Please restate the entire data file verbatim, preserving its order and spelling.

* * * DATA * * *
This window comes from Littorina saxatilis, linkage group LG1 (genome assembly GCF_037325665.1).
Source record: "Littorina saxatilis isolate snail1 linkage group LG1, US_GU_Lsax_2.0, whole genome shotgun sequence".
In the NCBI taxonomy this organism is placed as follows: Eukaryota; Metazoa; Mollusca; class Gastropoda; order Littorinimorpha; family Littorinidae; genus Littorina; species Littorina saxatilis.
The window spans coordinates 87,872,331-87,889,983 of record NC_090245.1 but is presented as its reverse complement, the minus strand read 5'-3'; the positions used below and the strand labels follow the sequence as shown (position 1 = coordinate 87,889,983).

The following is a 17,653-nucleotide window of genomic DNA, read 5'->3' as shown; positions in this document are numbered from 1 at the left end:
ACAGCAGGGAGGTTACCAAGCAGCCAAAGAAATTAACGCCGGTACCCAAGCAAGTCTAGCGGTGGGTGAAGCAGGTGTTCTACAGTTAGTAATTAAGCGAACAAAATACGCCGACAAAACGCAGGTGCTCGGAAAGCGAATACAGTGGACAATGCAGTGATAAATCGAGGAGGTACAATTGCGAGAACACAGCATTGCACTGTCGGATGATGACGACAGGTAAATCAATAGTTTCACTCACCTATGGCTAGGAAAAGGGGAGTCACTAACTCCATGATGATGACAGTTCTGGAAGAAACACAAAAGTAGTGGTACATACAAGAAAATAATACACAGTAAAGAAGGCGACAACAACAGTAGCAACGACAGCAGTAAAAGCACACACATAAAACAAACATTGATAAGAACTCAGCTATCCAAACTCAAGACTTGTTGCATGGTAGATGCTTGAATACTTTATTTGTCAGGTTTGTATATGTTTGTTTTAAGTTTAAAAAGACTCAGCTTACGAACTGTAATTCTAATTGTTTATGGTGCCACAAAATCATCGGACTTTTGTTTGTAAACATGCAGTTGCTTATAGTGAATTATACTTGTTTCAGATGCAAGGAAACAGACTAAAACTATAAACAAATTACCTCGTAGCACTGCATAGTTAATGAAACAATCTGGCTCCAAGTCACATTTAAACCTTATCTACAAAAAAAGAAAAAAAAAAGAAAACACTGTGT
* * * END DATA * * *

This window comes from Littorina saxatilis, linkage group LG1 (genome assembly GCF_037325665.1).
Source record: "Littorina saxatilis isolate snail1 linkage group LG1, US_GU_Lsax_2.0, whole genome shotgun sequence".
In the NCBI taxonomy this organism is placed as follows: Eukaryota; Metazoa; Mollusca; class Gastropoda; order Littorinimorpha; family Littorinidae; genus Littorina; species Littorina saxatilis.
The window spans coordinates 87,872,331-87,889,983 of record NC_090245.1 but is presented as its reverse complement, the minus strand read 5'-3'; the positions used below and the strand labels follow the sequence as shown (position 1 = coordinate 87,889,983).

The following is a 17,653-nucleotide window of genomic DNA, read 5'->3' as shown; positions in this document are numbered from 1 at the left end:
ACAGCAGGGAGGTTACCAAGCAGCCAAAGAAATTAACGCCGGTACCCAAGCAAGTCTAGCGGTGGGTGAAGCAGGTGTTCTACAGTTAGTAATTAAGCGAACAAAATACGCCGACAAAACGCAGGTGCTCGGAAAGCGAATACAGTGGACAATGCAGTGATAAATCGAGGAGGTACAATTGCGAGAACACAGCATTGCACTGTCGGATGATGACGACAGGTAAATCAATAGTTTCACTCACCTATGGCTAGGAAAAGGGGAGTCACTAACTCCATGATGATGACAGTTCTGGAAGAAACACAAAAGTAGTGGTACATACAAGAAAATAATACACAGTAAAGAAGGCGACAACAACAGTAGCAACGACAGCAGTAAAAGCACACACATAAAACAAACATTGATAAGAACTCAGCTATCCAAACTCAAGACTTGTTGCATGGTAGATGCTTGAATACTTTATTTGTCAGGTTTGTATATGTTTGTTTTAAGTTTAAAAAGACTCAGCTTACGAACTGTAATTCTAATTGTTTATGGTGCCACAAAATCATCGGACTTTTGTTTGTAAACATGCAGTTGCTTATAGTGAATTATACTTGTTTCAGATGCAAGGAAACAGACTAAAACTATAAACAAATTACCTCGTAGCACTGCATAGTTAATGAAACAATCTGGCTCCAAGTCACATTTAAACCTTATCTACAAAAAAAGAAAAAAAAAAGAAAACACTGTGT